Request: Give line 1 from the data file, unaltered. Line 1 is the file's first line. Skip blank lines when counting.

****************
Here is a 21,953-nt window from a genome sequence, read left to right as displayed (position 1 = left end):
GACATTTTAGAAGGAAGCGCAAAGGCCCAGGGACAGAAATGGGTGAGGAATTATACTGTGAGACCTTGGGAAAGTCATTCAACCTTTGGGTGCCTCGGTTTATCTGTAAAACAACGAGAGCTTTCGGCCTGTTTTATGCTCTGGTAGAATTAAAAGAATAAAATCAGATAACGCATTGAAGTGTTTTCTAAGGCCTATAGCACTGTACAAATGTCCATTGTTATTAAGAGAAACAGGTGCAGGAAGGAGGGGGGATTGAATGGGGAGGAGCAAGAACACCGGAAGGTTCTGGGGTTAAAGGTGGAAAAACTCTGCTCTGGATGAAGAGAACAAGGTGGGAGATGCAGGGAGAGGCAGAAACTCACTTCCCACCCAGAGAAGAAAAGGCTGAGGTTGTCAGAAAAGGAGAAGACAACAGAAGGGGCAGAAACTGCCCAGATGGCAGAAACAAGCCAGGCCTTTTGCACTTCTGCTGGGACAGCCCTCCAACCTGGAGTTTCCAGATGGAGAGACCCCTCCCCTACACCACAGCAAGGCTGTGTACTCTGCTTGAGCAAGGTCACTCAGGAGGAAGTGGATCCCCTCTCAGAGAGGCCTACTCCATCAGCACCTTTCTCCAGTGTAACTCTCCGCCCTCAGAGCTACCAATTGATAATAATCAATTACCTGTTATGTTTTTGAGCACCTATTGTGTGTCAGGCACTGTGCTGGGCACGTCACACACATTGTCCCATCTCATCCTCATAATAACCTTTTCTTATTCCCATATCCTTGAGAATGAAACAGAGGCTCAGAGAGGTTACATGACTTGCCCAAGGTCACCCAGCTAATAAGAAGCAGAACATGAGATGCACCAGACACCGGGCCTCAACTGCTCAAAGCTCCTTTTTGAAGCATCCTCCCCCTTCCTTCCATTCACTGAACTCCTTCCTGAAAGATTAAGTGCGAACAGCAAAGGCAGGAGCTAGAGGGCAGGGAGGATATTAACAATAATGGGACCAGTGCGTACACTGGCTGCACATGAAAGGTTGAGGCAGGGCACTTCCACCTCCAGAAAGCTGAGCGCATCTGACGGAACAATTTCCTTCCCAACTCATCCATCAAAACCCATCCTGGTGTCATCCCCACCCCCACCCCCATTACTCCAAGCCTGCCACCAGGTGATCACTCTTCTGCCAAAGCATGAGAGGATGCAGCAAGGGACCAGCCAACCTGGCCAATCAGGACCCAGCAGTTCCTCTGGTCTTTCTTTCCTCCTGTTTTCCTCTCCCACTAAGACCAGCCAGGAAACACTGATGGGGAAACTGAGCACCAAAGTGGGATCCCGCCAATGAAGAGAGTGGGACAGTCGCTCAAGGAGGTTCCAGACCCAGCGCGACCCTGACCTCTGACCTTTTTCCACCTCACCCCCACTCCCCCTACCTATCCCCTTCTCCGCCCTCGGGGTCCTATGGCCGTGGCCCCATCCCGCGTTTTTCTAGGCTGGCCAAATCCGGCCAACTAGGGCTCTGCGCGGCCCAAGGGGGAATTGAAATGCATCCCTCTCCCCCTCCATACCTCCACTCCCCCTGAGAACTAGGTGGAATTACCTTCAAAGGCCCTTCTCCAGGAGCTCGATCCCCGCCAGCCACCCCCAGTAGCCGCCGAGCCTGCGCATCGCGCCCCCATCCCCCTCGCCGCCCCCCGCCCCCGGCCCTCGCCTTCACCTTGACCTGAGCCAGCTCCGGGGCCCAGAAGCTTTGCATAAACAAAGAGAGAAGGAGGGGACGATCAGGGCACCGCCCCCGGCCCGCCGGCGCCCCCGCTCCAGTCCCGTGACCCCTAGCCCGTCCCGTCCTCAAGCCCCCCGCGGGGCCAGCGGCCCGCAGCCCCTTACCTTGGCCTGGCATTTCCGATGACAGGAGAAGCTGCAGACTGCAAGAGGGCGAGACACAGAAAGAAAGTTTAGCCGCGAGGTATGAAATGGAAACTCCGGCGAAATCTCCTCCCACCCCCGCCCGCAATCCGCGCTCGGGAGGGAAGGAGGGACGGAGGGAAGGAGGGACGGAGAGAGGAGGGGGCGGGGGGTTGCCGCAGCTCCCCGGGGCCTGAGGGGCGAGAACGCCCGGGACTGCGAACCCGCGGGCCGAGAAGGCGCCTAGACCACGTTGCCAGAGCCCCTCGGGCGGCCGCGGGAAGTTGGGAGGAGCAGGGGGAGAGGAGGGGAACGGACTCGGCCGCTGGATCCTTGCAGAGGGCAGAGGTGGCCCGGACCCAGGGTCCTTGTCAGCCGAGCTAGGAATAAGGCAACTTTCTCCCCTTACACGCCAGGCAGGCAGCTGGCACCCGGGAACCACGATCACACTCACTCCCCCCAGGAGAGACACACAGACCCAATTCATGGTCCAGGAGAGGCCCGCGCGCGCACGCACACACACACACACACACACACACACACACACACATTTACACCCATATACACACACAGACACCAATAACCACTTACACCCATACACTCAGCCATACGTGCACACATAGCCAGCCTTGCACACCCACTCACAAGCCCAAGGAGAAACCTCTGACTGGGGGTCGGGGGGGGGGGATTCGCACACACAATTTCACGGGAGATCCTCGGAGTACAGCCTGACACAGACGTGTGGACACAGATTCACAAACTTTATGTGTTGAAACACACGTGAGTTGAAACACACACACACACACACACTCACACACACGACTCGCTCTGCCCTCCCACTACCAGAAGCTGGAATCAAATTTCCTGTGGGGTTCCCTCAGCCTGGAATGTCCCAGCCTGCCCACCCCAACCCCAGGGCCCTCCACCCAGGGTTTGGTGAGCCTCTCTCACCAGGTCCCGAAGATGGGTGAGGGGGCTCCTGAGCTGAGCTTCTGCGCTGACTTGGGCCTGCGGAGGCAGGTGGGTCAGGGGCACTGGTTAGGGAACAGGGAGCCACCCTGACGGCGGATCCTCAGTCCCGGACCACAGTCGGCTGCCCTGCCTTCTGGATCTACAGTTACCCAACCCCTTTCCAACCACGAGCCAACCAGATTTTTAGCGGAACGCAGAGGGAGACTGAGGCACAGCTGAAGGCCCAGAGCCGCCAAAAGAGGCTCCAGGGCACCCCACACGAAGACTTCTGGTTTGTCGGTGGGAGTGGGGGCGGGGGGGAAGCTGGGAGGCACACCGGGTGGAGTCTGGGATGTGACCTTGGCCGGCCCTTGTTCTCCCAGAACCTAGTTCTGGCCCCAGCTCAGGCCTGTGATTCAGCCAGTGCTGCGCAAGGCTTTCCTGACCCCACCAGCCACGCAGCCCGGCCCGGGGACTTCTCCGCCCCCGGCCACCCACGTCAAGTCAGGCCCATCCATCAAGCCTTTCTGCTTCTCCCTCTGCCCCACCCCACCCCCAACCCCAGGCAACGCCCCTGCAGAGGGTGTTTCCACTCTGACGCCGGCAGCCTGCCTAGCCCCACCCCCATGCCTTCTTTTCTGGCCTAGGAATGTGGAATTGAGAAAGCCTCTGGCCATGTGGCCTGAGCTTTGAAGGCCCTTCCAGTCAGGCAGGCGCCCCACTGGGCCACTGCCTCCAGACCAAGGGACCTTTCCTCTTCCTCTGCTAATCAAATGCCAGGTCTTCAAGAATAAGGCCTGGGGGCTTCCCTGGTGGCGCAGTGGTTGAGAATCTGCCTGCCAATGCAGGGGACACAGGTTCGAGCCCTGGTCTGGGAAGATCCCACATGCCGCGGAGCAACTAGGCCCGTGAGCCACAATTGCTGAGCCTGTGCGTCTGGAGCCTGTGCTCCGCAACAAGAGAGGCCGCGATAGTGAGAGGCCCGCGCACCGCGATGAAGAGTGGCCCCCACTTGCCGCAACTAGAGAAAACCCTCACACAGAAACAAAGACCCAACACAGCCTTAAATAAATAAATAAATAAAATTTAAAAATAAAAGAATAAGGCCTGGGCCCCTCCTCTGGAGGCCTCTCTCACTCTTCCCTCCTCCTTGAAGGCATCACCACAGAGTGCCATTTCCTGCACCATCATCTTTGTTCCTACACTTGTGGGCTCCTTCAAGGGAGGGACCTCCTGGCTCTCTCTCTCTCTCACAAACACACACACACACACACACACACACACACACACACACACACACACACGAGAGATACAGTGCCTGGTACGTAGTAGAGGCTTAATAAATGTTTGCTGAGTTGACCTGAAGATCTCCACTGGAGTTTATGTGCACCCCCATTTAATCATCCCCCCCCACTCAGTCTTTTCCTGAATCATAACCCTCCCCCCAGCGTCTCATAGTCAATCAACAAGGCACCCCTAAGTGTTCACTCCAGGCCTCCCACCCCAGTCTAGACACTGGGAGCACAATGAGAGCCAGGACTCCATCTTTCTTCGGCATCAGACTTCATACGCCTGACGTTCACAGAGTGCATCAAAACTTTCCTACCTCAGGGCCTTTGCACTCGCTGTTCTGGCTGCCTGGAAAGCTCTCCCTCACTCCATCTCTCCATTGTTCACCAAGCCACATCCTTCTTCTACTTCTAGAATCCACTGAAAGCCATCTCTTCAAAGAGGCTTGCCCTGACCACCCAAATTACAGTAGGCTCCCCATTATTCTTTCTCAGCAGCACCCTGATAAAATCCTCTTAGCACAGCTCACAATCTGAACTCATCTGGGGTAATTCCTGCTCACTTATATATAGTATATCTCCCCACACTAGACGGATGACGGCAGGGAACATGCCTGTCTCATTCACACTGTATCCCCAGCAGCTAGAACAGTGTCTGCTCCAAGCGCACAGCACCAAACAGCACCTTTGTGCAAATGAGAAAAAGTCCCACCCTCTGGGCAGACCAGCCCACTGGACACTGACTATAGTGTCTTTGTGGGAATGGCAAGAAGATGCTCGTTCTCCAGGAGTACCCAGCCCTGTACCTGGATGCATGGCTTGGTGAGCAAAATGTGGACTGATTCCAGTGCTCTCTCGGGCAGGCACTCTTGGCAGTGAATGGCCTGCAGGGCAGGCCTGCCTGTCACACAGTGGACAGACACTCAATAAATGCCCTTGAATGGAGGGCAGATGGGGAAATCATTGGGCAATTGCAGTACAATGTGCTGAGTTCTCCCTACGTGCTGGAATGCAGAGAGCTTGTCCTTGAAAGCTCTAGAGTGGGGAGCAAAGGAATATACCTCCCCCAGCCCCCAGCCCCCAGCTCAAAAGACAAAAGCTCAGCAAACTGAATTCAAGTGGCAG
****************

Here is a 21,953-nt window from a genome sequence, read left to right as displayed (position 1 = left end):